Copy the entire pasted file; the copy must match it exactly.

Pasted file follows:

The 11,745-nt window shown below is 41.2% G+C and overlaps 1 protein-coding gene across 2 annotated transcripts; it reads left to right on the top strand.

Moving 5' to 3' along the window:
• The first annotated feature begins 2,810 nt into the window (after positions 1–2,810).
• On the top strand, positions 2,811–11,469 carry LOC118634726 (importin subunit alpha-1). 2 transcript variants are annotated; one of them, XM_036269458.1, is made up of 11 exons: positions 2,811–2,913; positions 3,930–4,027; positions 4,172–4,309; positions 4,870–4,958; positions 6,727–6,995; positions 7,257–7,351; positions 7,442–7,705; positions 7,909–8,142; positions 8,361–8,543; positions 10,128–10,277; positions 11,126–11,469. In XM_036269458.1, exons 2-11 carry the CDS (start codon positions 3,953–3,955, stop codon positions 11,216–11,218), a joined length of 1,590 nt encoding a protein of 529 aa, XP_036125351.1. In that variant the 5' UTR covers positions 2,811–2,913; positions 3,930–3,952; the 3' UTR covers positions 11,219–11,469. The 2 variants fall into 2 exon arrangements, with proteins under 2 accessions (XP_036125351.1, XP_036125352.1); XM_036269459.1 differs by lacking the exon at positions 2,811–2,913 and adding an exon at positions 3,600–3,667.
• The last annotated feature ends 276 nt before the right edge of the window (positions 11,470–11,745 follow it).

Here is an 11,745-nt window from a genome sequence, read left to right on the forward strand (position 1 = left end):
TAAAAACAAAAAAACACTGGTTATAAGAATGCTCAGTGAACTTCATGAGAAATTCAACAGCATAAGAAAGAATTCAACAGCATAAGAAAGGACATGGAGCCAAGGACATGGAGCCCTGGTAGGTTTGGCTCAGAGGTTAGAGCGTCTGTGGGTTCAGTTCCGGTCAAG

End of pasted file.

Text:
The 11,745-nt window shown below is 41.2% G+C and overlaps 1 protein-coding gene across 2 annotated transcripts; it reads left to right on the top strand.

Moving 5' to 3' along the window:
• The first annotated feature begins 2,810 nt into the window (after positions 1–2,810).
• On the top strand, positions 2,811–11,469 carry LOC118634726 (importin subunit alpha-1). 2 transcript variants are annotated; one of them, XM_036269458.1, is made up of 11 exons: positions 2,811–2,913; positions 3,930–4,027; positions 4,172–4,309; positions 4,870–4,958; positions 6,727–6,995; positions 7,257–7,351; positions 7,442–7,705; positions 7,909–8,142; positions 8,361–8,543; positions 10,128–10,277; positions 11,126–11,469. In XM_036269458.1, exons 2-11 carry the CDS (start codon positions 3,953–3,955, stop codon positions 11,216–11,218), a joined length of 1,590 nt encoding a protein of 529 aa, XP_036125351.1. In that variant the 5' UTR covers positions 2,811–2,913; positions 3,930–3,952; the 3' UTR covers positions 11,219–11,469. The 2 variants fall into 2 exon arrangements, with proteins under 2 accessions (XP_036125351.1, XP_036125352.1); XM_036269459.1 differs by lacking the exon at positions 2,811–2,913 and adding an exon at positions 3,600–3,667.
• The last annotated feature ends 276 nt before the right edge of the window (positions 11,470–11,745 follow it).

Here is an 11,745-nt window from a genome sequence, read left to right on the forward strand (position 1 = left end):
TAAAAACAAAAAAACACTGGTTATAAGAATGCTCAGTGAACTTCATGAGAAATTCAACAGCATAAGAAAGAATTCAACAGCATAAGAAAGGACATGGAGCCAAGGACATGGAGCCCTGGTAGGTTTGGCTCAGAGGTTAGAGCGTCTGTGGGTTCAGTTCCGGTCAAG